Does anyone, aside from the lawyers out there, enjoy wading through the minutiae of software licenses, be they EULAs (end-user licensing agreements) or open source licenses? Nope. We just want to open an account or get stuff installed, and get running.
Sadly, there's no way to flat-out ignore software licensing. Like visits to the dentist, it's something that has to be confronted eventually -- after all, nobody enjoys either gum disease or lawsuits. But nothing says you have to go it alone.
Here's a collection of resources -- websites, software, and print -- that help untangle the Gordian-knot language and legal arcana found in common software licenses. Note that these offerings typically come with a disclaimer that they do not constitute legal advice; for the real lowdown, you're always best off having a lawyer handy.
Nobody reads the terms of service for software, and they definitely don't read the ToS for websites. That's bad enough when it's a consumer-oriented site like Facebook, but it's far worse when it's a site with some degree of professional users (LinkedIn, GitHub, et al.).
Terms of Service: Didn't Read provides a list of common services, with ratings for the clarity and quality of the ToS on each one. Potentially problematic terms in a given ToS, such as indemnification of the service or the right of the service to change its terms at any time without notice, are spelled out in plain English. The site also offers a browser add-on to provide you with notifications about sites you visit if they're in ToS:DR's database.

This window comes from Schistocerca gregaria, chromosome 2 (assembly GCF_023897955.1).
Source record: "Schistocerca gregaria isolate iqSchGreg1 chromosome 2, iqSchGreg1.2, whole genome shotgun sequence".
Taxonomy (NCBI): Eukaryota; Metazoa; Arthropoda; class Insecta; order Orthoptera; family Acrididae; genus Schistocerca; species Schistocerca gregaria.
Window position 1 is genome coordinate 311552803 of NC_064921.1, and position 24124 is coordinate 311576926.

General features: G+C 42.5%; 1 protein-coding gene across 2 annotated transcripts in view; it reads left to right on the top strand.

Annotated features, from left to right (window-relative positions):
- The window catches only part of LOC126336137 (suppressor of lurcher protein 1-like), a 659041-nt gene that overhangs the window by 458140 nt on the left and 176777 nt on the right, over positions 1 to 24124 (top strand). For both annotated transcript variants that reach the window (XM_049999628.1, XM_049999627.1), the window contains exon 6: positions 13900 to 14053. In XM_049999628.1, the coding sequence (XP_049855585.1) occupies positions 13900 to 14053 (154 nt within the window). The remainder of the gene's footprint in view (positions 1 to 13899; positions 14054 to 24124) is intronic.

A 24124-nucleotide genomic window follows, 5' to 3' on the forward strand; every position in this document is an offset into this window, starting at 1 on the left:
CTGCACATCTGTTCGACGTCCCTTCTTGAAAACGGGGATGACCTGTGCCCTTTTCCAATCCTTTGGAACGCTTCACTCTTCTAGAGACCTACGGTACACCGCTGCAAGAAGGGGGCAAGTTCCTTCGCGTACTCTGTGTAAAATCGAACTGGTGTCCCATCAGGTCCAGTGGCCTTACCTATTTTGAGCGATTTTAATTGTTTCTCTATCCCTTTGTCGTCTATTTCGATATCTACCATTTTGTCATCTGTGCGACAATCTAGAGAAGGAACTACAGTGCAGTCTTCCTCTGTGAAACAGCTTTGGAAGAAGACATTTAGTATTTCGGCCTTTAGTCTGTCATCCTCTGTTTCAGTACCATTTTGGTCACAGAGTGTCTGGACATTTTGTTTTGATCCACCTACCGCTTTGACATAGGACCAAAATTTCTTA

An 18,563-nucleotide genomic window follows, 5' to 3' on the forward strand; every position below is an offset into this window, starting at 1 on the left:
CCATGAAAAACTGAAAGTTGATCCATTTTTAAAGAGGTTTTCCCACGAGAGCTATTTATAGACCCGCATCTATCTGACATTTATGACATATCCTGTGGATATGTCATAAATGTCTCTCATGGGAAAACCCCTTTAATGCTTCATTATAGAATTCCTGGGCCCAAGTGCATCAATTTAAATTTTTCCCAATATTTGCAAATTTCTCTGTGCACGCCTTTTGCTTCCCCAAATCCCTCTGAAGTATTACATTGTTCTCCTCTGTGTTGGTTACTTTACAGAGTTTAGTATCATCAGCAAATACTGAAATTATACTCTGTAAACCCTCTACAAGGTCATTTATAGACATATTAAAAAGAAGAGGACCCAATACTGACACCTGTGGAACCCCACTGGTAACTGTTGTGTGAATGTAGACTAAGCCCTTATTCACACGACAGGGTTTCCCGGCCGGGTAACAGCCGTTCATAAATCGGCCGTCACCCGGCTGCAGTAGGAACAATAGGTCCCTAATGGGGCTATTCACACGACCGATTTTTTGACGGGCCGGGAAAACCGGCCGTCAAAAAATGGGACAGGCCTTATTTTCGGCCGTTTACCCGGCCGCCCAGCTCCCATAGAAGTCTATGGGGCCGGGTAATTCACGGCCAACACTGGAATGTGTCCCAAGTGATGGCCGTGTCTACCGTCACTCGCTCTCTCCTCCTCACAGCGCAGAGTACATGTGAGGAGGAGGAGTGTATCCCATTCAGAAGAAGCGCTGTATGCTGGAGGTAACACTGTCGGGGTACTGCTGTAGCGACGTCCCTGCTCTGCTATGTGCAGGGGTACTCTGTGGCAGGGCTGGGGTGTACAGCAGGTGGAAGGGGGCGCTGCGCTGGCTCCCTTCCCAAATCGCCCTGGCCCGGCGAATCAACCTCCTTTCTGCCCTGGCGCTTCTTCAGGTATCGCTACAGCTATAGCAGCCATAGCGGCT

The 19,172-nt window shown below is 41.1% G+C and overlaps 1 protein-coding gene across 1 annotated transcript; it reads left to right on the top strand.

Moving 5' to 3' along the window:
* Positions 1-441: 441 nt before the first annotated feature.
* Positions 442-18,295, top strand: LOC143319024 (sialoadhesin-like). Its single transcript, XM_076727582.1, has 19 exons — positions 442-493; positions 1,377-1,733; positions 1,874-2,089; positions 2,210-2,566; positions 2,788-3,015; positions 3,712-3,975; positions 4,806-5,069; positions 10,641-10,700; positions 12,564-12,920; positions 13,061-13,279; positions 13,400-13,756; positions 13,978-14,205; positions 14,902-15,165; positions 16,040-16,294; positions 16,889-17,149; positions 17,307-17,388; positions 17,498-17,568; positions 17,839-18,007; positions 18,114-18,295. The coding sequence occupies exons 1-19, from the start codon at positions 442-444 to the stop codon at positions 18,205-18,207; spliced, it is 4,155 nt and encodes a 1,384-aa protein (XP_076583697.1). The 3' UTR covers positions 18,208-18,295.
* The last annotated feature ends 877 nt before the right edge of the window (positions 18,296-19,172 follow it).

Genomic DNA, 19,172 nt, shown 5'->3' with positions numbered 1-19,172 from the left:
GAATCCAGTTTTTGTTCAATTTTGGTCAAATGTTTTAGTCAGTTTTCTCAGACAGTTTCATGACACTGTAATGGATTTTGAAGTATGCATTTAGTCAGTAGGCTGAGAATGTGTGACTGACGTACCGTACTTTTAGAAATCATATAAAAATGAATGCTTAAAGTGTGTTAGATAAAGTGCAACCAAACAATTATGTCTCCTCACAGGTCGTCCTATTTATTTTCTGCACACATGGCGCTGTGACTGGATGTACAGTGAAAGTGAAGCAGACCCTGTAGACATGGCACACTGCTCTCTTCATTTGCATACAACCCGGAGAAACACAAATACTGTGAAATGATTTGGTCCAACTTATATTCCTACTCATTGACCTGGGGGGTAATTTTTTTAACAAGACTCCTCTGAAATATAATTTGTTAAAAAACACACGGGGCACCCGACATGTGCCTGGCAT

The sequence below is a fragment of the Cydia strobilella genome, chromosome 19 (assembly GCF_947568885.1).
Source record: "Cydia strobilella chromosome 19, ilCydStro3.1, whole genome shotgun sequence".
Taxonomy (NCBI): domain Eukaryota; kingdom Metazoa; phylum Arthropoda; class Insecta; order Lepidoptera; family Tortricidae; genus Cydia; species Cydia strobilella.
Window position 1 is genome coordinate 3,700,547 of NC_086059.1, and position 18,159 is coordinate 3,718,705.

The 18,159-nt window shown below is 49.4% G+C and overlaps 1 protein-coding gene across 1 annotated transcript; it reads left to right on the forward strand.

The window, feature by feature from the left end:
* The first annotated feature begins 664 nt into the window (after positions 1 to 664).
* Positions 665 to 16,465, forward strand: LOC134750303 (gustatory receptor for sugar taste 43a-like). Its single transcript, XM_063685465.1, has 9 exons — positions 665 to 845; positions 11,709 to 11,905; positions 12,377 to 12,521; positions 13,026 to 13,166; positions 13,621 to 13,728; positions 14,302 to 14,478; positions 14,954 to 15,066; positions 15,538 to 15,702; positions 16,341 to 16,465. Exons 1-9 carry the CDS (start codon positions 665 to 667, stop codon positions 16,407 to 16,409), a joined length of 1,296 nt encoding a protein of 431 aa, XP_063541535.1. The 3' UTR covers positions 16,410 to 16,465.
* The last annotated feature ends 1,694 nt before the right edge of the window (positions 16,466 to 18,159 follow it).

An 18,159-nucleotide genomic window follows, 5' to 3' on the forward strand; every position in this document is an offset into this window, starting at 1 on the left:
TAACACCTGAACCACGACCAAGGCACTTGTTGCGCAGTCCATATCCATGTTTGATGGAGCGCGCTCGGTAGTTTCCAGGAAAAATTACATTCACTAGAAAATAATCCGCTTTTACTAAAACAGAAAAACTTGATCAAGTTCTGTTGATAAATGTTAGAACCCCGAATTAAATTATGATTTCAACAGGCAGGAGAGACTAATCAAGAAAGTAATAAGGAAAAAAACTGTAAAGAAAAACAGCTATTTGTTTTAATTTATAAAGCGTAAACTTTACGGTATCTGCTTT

Think of TLDR Legal as a search engine for code and software licenses, EULAs, and ToSes. Type the name of a piece of software or a service, and you're provided with a clear and concise summary of what you can, can't, and must do in each case. For EULAs, there's a plain-English breakdown of the major points of the EULA in one column, with the original EULA text in another. (This also works as a training mechanism: Read enough such side-by-side analyses, and it gets easier to parse EULAs on your own.)
TLDR Legal's database is an ongoing project, so not everything is covered in full detail. For instance, while the terms of the YouTube Partner Program are in the database, they haven't yet been summarized or analyzed, although the terms for YouTube itself do have an analysis.
Best feature: Each analysis has a change history associated with it, so you can see how the analysis has changed over time.
If you're about to release a piece of software as open source, Choose A License helps you cut through the legalese and pick a software license that best fits your aims.
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